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Picture: 123rf
Picture: 123rf

For years now, the business world has been led to believe that purpose rallies people around a greater cause, building customer affinity, establishing trust and opening wallets. But purpose alone is not the silver bullet. And as a business concept, it is greatly misunderstood, maintains Terri-Leigh Cassel, MD of experience design firm SHIFT.

Cassel defines purpose as a “Passion to right a wrong in the world”. She says: “It is a business’s very reason for being and is essential, because it creates clarity of direction – a compass.”

However, what really drives profit is not purpose itself. For purpose to be realised, a business must identify what it is best at – and develop a plan for activating this across every area of its delivery: people and culture, products and services, systems and processes, brand and communication.

Mike dos Santos, CX Strategy director at SHIFT, says, “It’s a holistic experience strategy, one that considers a business’s full picture and unlocks real, sustainable growth. This is where purpose is put to work, creating competitive advantage and driving commercial success. Without this coherent plan of action, a purpose is merely an intent.”

A recent study by global leadership consulting firm DDI World substantiates this viewpoint. According to the study’s findings, purpose-led companies outperform their respective markets by up to 42% financially. However, a critical point to make is that simply articulating a purpose statement is not enough. Being led by purpose means having an actionable plan for delivering on the purpose across the entire business.

Which raises the question: what does purpose-led business look like in action? International best practice highlights the importance of introspection and extrospection in this regard.

Cassel says the first step is to uncover and articulate a clear, authentic purpose statement, one that comes directly from (and, therefore, resonates with) the business’s leadership and stems from a deep-seated and shared passion to overcome a pressing issue in the wider world. Once defined, this should be followed by a holistic plan of action for achieving the identified purpose – the business’s experience strategy – informed by a deep, empathic understanding of customers’ pain points. It has to be centred on what the business is (or could be) best at in overcoming these pain points; the unique competitive advantage that will ultimately activate the purpose, thereby driving financial growth.

The world’s most successful purpose-led businesses epitomise this approach, not only confirming the correlation between purpose and profit, but also making a solid business case for an approach grounded in both the heart space and the head space to create maximum impact: involving the heart when defining a purpose and the head when developing a practical plan to action it.

Locally, retail giant Woolworths provides a powerful demonstration of these guiding principles in practice, points out Dos Santos.

Established in Cape Town in 1931 amid the economic downturn of the Great Depression, Woolworths’s trajectory over almost a century can be traced to the original intent of its founder, Max Sonnenberg. His driving belief, set against a backdrop of increasingly and unjustly inferior product quality in the local retail industry at the time, was that people deserved better – and that sustainable business success lay in providing customers with quality merchandise at fair prices. This passion sparked an ethos of ruthless and focused quality consciousness that has consistently informed Woolworths’s course over the years, guided by a clearly articulated purpose statement – “To add quality to life” – and a cohesive, actionable customer experience strategy, where making “The difference” for customers every day is manifested at every experience point, putting its purpose to work across the business’s full ecosystem.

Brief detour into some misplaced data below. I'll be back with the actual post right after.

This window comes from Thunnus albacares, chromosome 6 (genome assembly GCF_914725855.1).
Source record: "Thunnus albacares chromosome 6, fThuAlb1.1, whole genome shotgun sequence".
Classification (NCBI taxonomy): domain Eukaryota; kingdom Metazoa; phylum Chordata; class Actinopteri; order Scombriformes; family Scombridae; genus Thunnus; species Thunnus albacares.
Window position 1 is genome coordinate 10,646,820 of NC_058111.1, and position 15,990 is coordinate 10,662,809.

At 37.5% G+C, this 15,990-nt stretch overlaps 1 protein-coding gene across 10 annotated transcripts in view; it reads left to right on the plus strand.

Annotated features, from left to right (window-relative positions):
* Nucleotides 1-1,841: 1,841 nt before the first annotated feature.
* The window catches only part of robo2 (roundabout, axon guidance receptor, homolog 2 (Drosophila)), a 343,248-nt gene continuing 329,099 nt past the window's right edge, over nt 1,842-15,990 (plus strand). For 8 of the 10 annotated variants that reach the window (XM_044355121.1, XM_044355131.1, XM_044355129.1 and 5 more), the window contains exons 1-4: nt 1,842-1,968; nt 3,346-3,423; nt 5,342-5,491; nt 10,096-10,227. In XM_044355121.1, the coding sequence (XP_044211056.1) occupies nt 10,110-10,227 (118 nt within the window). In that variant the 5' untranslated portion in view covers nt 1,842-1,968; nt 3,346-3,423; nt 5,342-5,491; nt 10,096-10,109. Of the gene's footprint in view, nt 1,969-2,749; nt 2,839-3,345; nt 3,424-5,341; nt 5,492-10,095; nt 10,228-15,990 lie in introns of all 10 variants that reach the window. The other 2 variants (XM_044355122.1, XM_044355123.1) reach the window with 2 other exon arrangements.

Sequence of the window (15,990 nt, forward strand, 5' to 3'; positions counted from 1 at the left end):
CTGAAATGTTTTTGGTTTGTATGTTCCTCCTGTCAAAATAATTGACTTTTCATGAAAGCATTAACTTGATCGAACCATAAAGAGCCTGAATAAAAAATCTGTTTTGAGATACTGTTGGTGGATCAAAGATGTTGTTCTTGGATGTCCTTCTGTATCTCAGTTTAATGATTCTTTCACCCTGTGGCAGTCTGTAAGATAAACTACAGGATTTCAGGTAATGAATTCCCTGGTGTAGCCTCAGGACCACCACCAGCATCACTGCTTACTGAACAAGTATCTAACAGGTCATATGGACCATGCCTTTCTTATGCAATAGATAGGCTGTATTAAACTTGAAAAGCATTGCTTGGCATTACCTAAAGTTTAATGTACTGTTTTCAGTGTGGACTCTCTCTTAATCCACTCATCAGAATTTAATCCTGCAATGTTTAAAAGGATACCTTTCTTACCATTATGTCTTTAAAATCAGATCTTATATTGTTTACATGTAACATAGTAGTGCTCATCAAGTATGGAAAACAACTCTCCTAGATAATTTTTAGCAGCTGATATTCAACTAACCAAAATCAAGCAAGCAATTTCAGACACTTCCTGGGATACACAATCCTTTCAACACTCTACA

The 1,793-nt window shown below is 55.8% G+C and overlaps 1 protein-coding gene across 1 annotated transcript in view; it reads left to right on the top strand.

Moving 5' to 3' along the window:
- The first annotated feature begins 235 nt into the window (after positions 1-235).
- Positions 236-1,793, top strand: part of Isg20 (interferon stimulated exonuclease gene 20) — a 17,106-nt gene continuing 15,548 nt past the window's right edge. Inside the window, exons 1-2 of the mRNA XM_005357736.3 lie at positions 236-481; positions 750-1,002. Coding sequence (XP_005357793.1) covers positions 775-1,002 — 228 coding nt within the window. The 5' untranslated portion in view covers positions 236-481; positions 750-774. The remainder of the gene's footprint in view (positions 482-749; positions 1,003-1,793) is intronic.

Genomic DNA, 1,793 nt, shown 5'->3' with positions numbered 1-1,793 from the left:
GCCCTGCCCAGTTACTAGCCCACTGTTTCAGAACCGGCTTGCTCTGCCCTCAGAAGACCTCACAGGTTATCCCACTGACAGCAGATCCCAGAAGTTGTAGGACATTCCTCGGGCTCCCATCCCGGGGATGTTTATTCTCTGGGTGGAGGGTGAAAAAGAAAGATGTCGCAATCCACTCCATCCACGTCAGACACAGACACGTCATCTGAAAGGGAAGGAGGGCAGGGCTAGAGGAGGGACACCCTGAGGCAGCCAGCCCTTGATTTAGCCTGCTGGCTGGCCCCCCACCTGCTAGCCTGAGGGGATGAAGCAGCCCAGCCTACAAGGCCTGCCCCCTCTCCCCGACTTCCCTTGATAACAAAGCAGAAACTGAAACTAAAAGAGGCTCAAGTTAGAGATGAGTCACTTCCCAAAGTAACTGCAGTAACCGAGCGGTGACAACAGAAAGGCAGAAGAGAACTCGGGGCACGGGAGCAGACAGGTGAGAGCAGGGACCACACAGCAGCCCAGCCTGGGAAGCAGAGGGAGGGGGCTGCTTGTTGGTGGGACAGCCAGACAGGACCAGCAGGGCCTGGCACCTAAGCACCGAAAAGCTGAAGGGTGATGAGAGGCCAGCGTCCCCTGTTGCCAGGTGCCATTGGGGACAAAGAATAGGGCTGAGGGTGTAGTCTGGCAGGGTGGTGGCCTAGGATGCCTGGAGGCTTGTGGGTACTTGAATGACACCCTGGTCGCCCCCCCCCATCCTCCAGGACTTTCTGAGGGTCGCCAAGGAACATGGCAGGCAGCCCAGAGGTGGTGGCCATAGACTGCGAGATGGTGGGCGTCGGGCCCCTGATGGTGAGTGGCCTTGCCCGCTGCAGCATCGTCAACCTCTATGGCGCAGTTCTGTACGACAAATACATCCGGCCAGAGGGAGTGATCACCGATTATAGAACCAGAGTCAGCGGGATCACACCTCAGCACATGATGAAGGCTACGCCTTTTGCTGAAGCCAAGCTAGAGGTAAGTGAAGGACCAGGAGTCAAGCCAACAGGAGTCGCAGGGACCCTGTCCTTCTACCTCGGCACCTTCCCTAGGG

“The Woolworths ‘difference’ – as a longstanding value proposition and core competency – is a tangible by-product of the business’s carefully considered customer experience strategy, executed through a series of rigorous and measurable standards, values, policies and purpose-aligned behaviours,” says Dos Santos.

He adds: “The quality cues are conveyed through its distinctive brand and communication – from the entrenched customer centricity and service quality of its employees (both in store and behind the scenes) to the superior quality of its various product offerings and the quality of its supporting systems, processes and interfaces (front- and back-end alike).

As for results, he maintains that these speak for themselves: even in a challenging economic climate, Woolworths has attained a compound annual revenue growth rate of 11.1% over the past decade – well ahead of competitors, South African retail industry averages and even year-on-year inflation.

“For the business at large, the difference has also meant the distinction between merely having a purposeful intent and having a resonant, customer-centric purpose, actioned with consistency and incisiveness through a comprehensive long-term delivery plan.”

As Cassel concludes, yes, purpose certainly does drive profit. “But it is nothing without action,” she says.

The big take-out:

Purpose put to work creates competitive advantage and drives commercial success. However, without a coherent plan of action a purpose is merely an intent.

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